Amy Ronshausen is the Deputy Director of Drug Free America Foundation (DFAF), Inc. and Save Our Society From Drugs (S.O.S.), national nonprofit organizations that work to defeat drug legalization attempts, promote sound drug policies, and prevent drug abuse and addiction.
Mrs. Ronshausen also serves as the Executive Director for the Florida Coalition Alliance, representing over 30 community anti-drug coalitions. Freedom spoke with Amy at her office in St. Petersburg, Florida.
How medical is medical marijuana?
They put the word “medical” in front of the word “marijuana.” They want to legalize weed, just the same kind of drug that you would buy in the street—that’s what they want to legalize as a medicine.
In the DFAF literature I notice the term “crude marijuana.”
We use that because that’s really the only way to explain the difference. Because they’ve put this word “medical” in front of it, everybody just assumes that this marijuana must not be the pot that I could buy on the streets.
Nobody is denying that there aren’t components of the plant that have medicinal promise. It’s just that we don’t legislate medicine and we don’t use the whole plant. Just like cocaine—dentists’ medications derived from cocaine. A dentist has never told somebody, “go home and snort a bomb and call me in the morning.” It shouldn’t be any different with marijuana.
You seem to work well with the Foundation for a Drug-Free World.
We’re both all about prevention and education. We partner with Drug-Free World on a lot of issues that basically are like-minded. Both organizations are looking to prevent drug abuse; both organizations do a lot of education around different drugs. Drug-Free World has created some really great materials, specifically on different drugs in these little packets. It’s a ready-made resource that we can use because we are all about not reinventing the wheel.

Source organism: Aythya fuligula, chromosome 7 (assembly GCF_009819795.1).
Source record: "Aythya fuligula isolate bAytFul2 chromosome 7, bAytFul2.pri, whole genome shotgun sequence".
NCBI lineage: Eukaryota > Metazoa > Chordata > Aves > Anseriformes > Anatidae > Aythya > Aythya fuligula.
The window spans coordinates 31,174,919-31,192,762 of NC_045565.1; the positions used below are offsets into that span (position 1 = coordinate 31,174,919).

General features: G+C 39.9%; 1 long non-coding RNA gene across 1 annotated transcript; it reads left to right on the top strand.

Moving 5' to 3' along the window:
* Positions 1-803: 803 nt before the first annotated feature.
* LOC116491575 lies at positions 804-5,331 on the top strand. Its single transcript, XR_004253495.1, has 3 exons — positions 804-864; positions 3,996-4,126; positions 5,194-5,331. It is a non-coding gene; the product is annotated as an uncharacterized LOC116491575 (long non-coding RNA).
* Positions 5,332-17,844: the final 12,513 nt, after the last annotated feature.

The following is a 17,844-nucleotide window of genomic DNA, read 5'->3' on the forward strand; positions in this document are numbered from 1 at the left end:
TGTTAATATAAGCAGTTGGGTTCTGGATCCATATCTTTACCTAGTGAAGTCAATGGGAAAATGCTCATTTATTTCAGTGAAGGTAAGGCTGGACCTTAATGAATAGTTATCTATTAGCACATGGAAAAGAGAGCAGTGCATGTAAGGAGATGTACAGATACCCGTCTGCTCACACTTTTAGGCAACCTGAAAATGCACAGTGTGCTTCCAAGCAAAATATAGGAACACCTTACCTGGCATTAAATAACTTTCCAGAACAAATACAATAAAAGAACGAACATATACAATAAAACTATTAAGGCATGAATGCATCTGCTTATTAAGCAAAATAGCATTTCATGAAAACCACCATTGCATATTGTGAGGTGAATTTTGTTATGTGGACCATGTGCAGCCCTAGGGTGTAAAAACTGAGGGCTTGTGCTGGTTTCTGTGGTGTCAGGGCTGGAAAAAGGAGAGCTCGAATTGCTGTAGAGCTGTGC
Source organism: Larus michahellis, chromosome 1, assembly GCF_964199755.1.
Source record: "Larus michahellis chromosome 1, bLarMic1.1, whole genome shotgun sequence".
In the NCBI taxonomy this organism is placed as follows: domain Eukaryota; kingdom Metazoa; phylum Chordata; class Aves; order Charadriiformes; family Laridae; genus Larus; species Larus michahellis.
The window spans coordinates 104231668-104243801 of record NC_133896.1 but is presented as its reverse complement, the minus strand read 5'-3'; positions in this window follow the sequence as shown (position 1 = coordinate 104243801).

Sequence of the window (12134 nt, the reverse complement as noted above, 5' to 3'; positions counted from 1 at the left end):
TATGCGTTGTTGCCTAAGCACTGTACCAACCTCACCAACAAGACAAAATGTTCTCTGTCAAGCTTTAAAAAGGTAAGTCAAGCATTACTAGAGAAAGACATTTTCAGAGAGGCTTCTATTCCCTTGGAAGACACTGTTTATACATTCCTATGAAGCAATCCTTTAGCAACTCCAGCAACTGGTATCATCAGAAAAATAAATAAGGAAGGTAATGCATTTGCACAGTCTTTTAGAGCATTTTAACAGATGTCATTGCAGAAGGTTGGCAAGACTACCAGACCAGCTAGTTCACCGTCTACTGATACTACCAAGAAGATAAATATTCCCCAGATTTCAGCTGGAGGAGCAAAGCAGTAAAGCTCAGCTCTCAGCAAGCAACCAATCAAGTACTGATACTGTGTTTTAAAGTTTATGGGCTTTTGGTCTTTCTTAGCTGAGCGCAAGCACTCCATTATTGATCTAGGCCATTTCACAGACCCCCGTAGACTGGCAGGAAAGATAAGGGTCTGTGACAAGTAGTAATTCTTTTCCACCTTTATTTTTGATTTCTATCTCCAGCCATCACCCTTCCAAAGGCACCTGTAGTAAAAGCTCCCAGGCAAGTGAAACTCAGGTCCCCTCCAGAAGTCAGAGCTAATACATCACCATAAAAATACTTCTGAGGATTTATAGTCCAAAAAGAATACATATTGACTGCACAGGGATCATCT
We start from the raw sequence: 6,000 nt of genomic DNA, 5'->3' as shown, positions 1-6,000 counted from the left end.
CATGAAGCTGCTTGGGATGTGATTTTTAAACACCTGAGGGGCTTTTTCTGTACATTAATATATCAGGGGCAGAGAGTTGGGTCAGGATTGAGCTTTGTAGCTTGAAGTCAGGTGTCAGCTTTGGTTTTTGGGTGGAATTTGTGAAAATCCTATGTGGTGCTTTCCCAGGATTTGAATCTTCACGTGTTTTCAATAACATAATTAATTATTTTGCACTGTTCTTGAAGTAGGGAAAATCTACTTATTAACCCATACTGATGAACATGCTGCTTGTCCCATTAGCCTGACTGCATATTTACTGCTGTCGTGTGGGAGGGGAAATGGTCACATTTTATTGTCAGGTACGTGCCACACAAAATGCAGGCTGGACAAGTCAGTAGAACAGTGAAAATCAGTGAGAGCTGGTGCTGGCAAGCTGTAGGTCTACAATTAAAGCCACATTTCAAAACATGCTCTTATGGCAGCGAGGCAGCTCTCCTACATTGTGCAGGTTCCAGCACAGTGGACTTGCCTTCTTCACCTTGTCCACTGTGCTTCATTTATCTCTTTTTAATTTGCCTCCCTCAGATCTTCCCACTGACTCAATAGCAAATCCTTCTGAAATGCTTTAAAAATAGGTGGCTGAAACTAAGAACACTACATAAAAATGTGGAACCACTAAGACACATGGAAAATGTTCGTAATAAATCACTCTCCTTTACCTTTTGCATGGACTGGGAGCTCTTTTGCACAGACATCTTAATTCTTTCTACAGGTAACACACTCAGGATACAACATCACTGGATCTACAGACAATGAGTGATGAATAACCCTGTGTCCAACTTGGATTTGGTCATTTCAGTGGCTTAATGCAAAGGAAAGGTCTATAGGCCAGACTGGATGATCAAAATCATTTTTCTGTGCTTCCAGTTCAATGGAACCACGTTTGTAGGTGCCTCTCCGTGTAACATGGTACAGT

There must be thousands of drug prevention/education organizations. What makes you different?
We are more of a force multiplier, if you will. We engage everybody on these different issues and act as a vessel to share our many resources. For example, Drug-Free World might be having a conference where they want to talk about how marijuana impacts the brain. They might need some other speakers. They call me. Or they might just say, “Where are some websites I can go to, to find this information?” And I can send them five different websites.
Is a “recommendation” for legal marijuana what they call a prescription?
No, they can’t have a prescription because it’s not a real medicine. They would bring in their “recommendation” and this is where they would purchase their edibles and their pot and their paraphernalia to do it. Google “pot shops on Venice Beach” if you want to see what these things look like. It’s not a pharmacy. It won’t look like CVS, I promise.
A lot of times these are cash-only businesses. We find that they just bring more harm to a community than good. They’re open at odd hours, sometimes. There are people coming in from other states. It’s like what we have with the pill mills, just replace a pill mill with a pot shop. You’ve got somebody charging $300 for a recommendation [and saying] “Oh, and guess what, I sell it right here on site, so you can buy your pot right here.” Not the typical way the United States of America does medicine by any stretch of the imagination. These shops, let’s face it, are there to make money. They’re profiting off addiction. They’re going to want to snag you when you’re young so that you can be a lifelong user. Our youth are inundated with pro-drug messages—that marijuana is not harmful.